The Christmas ads are coming thick and fast, with big brands revealing their festive wares over the past week.
Campaign asked Jules Chalkley, chief executive creative director at Ogilvy London, and Melody Sylvester, head of film at Engine, to review John Lewis “Unexpected Guest” by Adam & Eve/DDB; Marks and Spencer "Percy’s first Christmas" by Grey London; Marks and Spencer “Make the season anything but ordinary” by Odd; Boots “Bags of joy” by The Pharm; and Disney “Stepdad”, which was created in-house.
Advertising, they say, makes for a great history textbook.
It reflects society at any point in time in all its dimensions. So, given the state of the nation and the fact that Covid still isn’t quite in our rear-view mirror, what will the crucible that is the industry’s annual moment to shine say about how we're all feeling?
It’s fair to say that normal service seems to have resumed. Big tracks, big production and big budgets have returned with relish.
In the John Lewis film this year we’ve got an extra-terrestrial visiting to see what the fuck’s been going on. I have to say I really like the oddness. I enjoyed the touches of wit, the quirky love story and simple message of kindness. For me, the music is killer, and it lifts the piece up. High enough to be a classic? Maybe not, but for that I think the formula needs to change.
Boots has gone the biggest with its Oscar-winning line-up. Jenna Coleman is inspired casting and she certainly delivers warmth and love with a surprising range of emotions. There are some lovely touches of wit as well, which I think would be fun to push further. I can see the platform working very hard from a retail stance and being a hit for the fabric of the nation brand. The only tasteless moment is the gluttony of the opening bed sequence. It feels way too consumerist.
Before there were big John Lewis Christmas ads, there were big M&S Christmas ads. And in an attempt at a return to form, here we have a mixed bag. The M&S Food ad brings to life the edible national treasure that is Percy Pig. I think this is genius. I can genuinely see a great future in the character. Watch out, the Gruffalo. Today, the well-crafted and cheeky tour of M&S’s gorgeous food offering, tomorrow the Hollywood movie trilogy. On the other hand, sadly, the M&S Clothes and Home piece doesn’t live up to the idea of “Anything but ordinary”. It has all the ingredients, it’s just missing an idea, because they come together to feel like a mishmash of different film references that don’t do the products any justice.
Disney has gone “total Christmas” with its epic animation. It’s a beautifully crafted story of the trials and tribulations of life at Christmas and the cementing power of Disney’s world-famous cast to bring families together. Gregory Porter nails the emotion with his beautiful voice. I think families all over the UK will love it. Because after last year I think it’s what we all want.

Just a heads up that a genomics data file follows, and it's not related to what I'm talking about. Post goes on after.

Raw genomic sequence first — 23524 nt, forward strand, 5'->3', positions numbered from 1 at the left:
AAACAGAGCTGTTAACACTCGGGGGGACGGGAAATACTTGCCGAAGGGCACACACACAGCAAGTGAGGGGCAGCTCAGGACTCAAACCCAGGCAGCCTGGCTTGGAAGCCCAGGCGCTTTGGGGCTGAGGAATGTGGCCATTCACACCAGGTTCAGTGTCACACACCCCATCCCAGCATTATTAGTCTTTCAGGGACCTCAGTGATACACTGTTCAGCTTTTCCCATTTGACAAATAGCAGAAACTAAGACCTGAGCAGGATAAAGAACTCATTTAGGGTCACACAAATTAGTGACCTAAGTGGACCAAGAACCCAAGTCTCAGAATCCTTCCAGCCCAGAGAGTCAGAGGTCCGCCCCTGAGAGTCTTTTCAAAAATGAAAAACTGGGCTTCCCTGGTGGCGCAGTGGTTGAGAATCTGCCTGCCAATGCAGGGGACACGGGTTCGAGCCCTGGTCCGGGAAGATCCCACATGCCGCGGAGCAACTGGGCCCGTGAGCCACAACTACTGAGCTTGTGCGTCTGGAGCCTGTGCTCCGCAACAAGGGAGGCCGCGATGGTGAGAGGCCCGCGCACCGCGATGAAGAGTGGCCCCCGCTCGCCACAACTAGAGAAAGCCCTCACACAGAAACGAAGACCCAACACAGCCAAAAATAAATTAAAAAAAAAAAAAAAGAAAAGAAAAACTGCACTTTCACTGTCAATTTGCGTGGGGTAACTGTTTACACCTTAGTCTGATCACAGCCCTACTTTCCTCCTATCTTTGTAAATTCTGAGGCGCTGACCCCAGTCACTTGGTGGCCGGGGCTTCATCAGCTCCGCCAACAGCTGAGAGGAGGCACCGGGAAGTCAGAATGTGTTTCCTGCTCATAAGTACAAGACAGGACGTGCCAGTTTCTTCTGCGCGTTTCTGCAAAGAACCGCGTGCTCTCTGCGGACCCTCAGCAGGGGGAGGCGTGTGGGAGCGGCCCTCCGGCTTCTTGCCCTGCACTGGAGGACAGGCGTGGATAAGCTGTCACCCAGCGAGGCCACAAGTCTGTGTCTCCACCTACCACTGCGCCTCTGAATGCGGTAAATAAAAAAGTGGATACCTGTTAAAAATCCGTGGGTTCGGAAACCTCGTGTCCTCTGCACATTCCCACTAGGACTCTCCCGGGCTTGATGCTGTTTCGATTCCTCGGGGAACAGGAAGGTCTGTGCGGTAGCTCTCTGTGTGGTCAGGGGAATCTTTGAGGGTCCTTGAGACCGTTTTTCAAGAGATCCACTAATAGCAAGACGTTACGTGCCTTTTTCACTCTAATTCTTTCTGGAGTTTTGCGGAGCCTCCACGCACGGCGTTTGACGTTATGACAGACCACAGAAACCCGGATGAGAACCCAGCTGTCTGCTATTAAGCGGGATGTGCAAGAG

We haven’t seen a true belter and we haven’t seen a stinker. I think what we have seen is a triumph of production and a lack of creative bravery. And I think that sums it up. We want to feel good but right now we don’t want to take the risk. And that’s OK, for now, after tough times just feeling normal can be a wonderful thing.
John Lewis: this film feels cosily familiar and I’m sure that was intentional. It’s warm and inclusive in its casting including the “unexpected guest”, who makes friends with our hero lad. There are many things to like about this, all the hard work that has gone into it for sure. It feels like a nod to Stranger Things to me, even in the use of an updated cover version of the big 1980s track Electric Dreams. Overall, though, the film didn’t stir my emotions and I really wanted it too.
M&S Food: a talking animated pig, a Dawn French voiced fairy…what’s not to like? Lovely bit of CGI work, lots of festive vibe to it, for sure. M&S has really gone hard on the Percy Pig thing hasn't it? Bringing him to life will have taken time and investment with a VO by Tom Holland, too. It certainly is a popular product for it. Hope putting the piggy in the middle pays off. Kids will love it.
M&S Clothes and Home: there is a definite whiff of Umbrellas of Cherbourg with a helping of The Sound of Music about this film. Nothing wrong with that, of course. Does it matter that this lands like a well-used format? It just feels like maybe M&S or someone else may have made this film before? I bet these big musical numbers are a lot of fun to create though.
Boots: intriguing, cinematic and clearly full of festive delight. Jenna Coleman is a popular choice and who knew she had such a diverse family at home (wink). This is a real example of go hard or go home: the super-deluxe, edit-length version has everything you could ask for in a Christmas ad, thanks to Tom Hooper. It’s beautifully crafted for sure. I’m just relieved they didn’t break into song. Musicals do my head in.
Disney: emotional storytelling is definitely Disney’s wheel house and this new offering “Stepdad” is no slouch. If you like your ads fuzzy and warm with a big powerful narrative and an emotive ballad delivered by Gregory Porter, then you will love this jam. This is a real world blended family.
Many of the films in this selection, including Disney’s, certainly deliver a level of inclusive casting. It is good to see this improvement, of course. So although I am acknowledging that the dial has certainly moved since I reviewed this time last year, it is important to note that "in front of the camera’’ is improving a lot faster than “behind the camera” on that score.
Here’s hoping that if Campaign asks me back in 2022, I review a selection that includes a raft of films that were conceived, written or directed by underrepresented talent. Now that would be something to behold. Happy Christmas one and all. Peace and love.